Bergeron is willing to work as hard as she needs to improve her form. Training and competing has become a full-time endeavour for her. She will be completing her Ontario Grade 12 credits online through Virtual High School this year, and delaying post-secondary studies for at least a year while pursuing her equestrian dream. From May to November, the family will travel in a convoy, Dad Marc steering the mobile home and Mom Susan (and, often, Emma) steering the horse trailer along the east coast of the U.S., visiting horse shows in Kentucky, Ohio, New York and Michigan.
The family sold its NOTL home along the Lake Ontario shoreline before the move to Florida, but they still have ties to the town. Emma’s grandparents still live here. So does her aunt, Lisa Van Lammers, and her family. Lisa is a well-respected local veterinarian who specializes in, you guessed it, horses. But Emma’s schedule provides little time for trips back to her hometown.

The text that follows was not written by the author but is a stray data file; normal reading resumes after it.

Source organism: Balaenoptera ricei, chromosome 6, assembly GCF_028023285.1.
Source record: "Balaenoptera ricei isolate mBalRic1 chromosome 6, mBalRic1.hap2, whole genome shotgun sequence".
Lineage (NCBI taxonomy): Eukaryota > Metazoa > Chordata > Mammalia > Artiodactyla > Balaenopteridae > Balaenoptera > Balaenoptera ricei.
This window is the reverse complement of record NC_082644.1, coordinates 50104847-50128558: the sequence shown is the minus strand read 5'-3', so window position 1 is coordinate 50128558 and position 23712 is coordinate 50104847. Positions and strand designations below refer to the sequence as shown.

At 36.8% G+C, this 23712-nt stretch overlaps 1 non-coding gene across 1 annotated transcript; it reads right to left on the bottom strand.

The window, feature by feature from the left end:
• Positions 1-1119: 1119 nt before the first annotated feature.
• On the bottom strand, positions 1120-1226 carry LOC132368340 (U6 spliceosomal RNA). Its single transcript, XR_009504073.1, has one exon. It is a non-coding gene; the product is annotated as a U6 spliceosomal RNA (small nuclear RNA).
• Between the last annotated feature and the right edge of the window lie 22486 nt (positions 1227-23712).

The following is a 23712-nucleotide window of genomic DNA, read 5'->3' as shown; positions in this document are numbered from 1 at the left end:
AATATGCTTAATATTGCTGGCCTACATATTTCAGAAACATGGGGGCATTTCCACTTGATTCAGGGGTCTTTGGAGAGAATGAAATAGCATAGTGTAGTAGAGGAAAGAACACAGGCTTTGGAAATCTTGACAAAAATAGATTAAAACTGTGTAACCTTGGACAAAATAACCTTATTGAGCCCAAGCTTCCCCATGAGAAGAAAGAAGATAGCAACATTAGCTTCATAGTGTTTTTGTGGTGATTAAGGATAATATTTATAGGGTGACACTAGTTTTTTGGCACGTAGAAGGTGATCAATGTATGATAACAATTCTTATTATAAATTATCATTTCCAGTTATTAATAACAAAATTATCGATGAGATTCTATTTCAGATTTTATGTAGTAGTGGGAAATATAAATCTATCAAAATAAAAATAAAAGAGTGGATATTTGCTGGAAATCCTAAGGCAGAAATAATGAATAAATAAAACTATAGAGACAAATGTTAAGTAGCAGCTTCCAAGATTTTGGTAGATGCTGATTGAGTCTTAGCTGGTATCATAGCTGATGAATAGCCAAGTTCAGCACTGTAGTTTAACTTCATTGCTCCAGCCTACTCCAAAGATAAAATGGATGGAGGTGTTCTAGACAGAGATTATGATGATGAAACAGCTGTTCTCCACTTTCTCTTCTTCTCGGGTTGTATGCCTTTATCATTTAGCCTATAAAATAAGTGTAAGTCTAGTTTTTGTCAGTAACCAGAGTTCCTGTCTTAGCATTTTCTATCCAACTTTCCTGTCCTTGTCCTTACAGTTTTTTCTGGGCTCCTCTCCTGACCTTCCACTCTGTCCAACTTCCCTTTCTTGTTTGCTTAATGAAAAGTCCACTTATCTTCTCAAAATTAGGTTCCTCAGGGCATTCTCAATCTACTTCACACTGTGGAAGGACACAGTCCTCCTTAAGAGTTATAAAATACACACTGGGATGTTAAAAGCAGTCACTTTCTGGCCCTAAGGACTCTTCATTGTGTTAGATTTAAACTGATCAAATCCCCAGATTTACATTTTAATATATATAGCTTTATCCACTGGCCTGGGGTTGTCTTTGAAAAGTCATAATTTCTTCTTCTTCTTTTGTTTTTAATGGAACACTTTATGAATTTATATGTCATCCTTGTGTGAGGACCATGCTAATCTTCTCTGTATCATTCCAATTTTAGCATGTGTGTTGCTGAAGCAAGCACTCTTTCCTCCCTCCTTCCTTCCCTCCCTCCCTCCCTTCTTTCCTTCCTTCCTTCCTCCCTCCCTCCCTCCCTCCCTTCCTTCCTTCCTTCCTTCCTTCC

Ever gracious, Emma gives so much credit to Susan and Marc, her coach Margie Engle, and her crew, who work so hard to take care of the horses. “I owe it all to my Mom and Dad and Margie. And my crew – I have so much respect for them – they really make it happen.”
Having already been chosen to represent her country last month, Bergeron will continue to work on her craft, and to build her relationship with Dallas, hoping for another call soon from the Canadian team. Engle says “Emma has the work ethic. With a bit of luck and the right horses, she has a lot of the tools to achieve quite a bit in this sport”. Bergeron herself says it’s all a “dream come true, and I really think everything is coming together.